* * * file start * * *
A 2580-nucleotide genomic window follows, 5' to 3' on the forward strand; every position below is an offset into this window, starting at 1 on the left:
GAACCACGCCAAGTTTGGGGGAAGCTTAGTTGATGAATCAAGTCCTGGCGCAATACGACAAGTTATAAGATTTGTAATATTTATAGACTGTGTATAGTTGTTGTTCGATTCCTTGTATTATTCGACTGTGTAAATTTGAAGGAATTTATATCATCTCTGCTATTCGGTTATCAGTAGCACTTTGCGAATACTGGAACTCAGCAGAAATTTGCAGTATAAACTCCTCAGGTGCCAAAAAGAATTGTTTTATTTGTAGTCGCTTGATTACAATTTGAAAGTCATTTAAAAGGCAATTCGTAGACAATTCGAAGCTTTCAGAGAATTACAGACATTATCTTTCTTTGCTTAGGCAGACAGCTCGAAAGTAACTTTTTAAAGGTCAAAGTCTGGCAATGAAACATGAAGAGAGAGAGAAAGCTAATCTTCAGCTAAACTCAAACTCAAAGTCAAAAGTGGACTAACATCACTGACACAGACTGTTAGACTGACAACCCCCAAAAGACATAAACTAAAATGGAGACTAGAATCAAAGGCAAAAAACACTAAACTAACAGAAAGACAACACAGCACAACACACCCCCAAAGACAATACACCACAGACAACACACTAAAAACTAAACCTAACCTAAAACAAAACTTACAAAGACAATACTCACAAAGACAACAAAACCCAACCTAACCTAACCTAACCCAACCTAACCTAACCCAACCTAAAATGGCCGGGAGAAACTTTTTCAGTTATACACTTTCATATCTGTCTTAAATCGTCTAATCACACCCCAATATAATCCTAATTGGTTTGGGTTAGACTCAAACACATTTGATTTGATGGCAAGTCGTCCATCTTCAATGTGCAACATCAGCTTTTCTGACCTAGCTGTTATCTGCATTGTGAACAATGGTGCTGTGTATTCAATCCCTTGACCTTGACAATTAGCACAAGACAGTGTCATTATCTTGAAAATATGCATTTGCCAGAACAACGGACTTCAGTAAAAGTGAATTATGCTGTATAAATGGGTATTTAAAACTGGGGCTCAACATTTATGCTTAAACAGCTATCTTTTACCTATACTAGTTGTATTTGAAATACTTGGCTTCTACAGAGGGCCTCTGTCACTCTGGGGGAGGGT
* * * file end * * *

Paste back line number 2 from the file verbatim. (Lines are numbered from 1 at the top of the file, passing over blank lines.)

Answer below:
GAACCACGCCAAGTTTGGGGGAAGCTTAGTTGATGAATCAAGTCCTGGCGCAATACGACAAGTTATAAGATTTGTAATATTTATAGACTGTGTATAGTTGTTGTTCGATTCCTTGTATTATTCGACTGTGTAAATTTGAAGGAATTTATATCATCTCTGCTATTCGGTTATCAGTAGCACTTTGCGAATACTGGAACTCAGCAGAAATTTGCAGTATAAACTCCTCAGGTGCCAAAAAGAATTGTTTTATTTGTAGTCGCTTGATTACAATTTGAAAGTCATTTAAAAGGCAATTCGTAGACAATTCGAAGCTTTCAGAGAATTACAGACATTATCTTTCTTTGCTTAGGCAGACAGCTCGAAAGTAACTTTTTAAAGGTCAAAGTCTGGCAATGAAACATGAAGAGAGAGAGAAAGCTAATCTTCAGCTAAACTCAAACTCAAAGTCAAAAGTGGACTAACATCACTGACACAGACTGTTAGACTGACAACCCCCAAAAGACATAAACTAAAATGGAGACTAGAATCAAAGGCAAAAAACACTAAACTAACAGAAAGACAACACAGCACAACACACCCCCAAAGACAATACACCACAGACAACACACTAAAAACTAAACCTAACCTAAAACAAAACTTACAAAGACAATACTCACAAAGACAACAAAACCCAACCTAACCTAACCTAACCCAACCTAACCTAACCCAACCTAAAATGGCCGGGAGAAACTTTTTCAGTTATACACTTTCATATCTGTCTTAAATCGTCTAATCACACCCCAATATAATCCTAATTGGTTTGGGTTAGACTCAAACACATTTGATTTGATGGCAAGTCGTCCATCTTCAATGTGCAACATCAGCTTTTCTGACCTAGCTGTTATCTGCATTGTGAACAATGGTGCTGTGTATTCAATCCCTTGACCTTGACAATTAGCACAAGACAGTGTCATTATCTTGAAAATATGCATTTGCCAGAACAACGGACTTCAGTAAAAGTGAATTATGCTGTATAAATGGGTATTTAAAACTGGGGCTCAACATTTATGCTTAAACAGCTATCTTTTACCTATACTAGTTGTATTTGAAATACTTGGCTTCTACAGAGGGCCTCTGTCACTCTGGGGGAGGGT